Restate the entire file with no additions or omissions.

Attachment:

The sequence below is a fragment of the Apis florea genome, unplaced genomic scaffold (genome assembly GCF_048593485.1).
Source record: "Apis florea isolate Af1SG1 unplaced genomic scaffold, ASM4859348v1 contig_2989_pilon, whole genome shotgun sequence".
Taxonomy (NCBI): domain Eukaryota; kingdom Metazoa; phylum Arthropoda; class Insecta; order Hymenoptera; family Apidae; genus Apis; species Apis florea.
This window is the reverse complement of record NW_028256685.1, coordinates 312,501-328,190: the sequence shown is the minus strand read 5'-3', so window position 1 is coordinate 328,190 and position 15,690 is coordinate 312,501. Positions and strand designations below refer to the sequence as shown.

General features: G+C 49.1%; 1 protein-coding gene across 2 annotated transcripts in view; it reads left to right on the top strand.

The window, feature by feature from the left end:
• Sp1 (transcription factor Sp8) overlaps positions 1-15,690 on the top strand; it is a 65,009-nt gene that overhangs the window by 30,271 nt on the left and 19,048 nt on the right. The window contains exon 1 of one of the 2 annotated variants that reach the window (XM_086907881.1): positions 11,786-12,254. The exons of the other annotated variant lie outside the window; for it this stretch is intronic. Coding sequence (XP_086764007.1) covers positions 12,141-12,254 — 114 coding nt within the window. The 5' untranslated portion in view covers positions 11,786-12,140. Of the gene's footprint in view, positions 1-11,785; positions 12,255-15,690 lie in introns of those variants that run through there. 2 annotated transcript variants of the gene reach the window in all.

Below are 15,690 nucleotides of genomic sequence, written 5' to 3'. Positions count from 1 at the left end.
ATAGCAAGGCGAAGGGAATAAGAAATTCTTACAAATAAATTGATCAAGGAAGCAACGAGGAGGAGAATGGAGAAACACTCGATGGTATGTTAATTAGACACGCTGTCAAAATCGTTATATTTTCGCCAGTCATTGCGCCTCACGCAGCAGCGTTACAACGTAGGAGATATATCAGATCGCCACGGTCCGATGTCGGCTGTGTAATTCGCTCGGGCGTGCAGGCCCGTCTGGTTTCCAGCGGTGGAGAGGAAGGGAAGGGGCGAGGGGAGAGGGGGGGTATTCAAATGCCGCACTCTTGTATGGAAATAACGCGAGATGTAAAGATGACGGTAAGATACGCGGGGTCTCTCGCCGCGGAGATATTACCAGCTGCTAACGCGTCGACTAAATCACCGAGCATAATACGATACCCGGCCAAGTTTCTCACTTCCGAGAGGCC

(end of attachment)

The sequence below is a fragment of the Apis florea genome, unplaced genomic scaffold (genome assembly GCF_048593485.1).
Source record: "Apis florea isolate Af1SG1 unplaced genomic scaffold, ASM4859348v1 contig_2989_pilon, whole genome shotgun sequence".
Taxonomy (NCBI): domain Eukaryota; kingdom Metazoa; phylum Arthropoda; class Insecta; order Hymenoptera; family Apidae; genus Apis; species Apis florea.
This window is the reverse complement of record NW_028256685.1, coordinates 312,501-328,190: the sequence shown is the minus strand read 5'-3', so window position 1 is coordinate 328,190 and position 15,690 is coordinate 312,501. Positions and strand designations below refer to the sequence as shown.

General features: G+C 49.1%; 1 protein-coding gene across 2 annotated transcripts in view; it reads left to right on the top strand.

The window, feature by feature from the left end:
• Sp1 (transcription factor Sp8) overlaps positions 1-15,690 on the top strand; it is a 65,009-nt gene that overhangs the window by 30,271 nt on the left and 19,048 nt on the right. The window contains exon 1 of one of the 2 annotated variants that reach the window (XM_086907881.1): positions 11,786-12,254. The exons of the other annotated variant lie outside the window; for it this stretch is intronic. Coding sequence (XP_086764007.1) covers positions 12,141-12,254 — 114 coding nt within the window. The 5' untranslated portion in view covers positions 11,786-12,140. Of the gene's footprint in view, positions 1-11,785; positions 12,255-15,690 lie in introns of those variants that run through there. 2 annotated transcript variants of the gene reach the window in all.

Below are 15,690 nucleotides of genomic sequence, written 5' to 3'. Positions count from 1 at the left end.
ATAGCAAGGCGAAGGGAATAAGAAATTCTTACAAATAAATTGATCAAGGAAGCAACGAGGAGGAGAATGGAGAAACACTCGATGGTATGTTAATTAGACACGCTGTCAAAATCGTTATATTTTCGCCAGTCATTGCGCCTCACGCAGCAGCGTTACAACGTAGGAGATATATCAGATCGCCACGGTCCGATGTCGGCTGTGTAATTCGCTCGGGCGTGCAGGCCCGTCTGGTTTCCAGCGGTGGAGAGGAAGGGAAGGGGCGAGGGGAGAGGGGGGGTATTCAAATGCCGCACTCTTGTATGGAAATAACGCGAGATGTAAAGATGACGGTAAGATACGCGGGGTCTCTCGCCGCGGAGATATTACCAGCTGCTAACGCGTCGACTAAATCACCGAGCATAATACGATACCCGGCCAAGTTTCTCACTTCCGAGAGGCC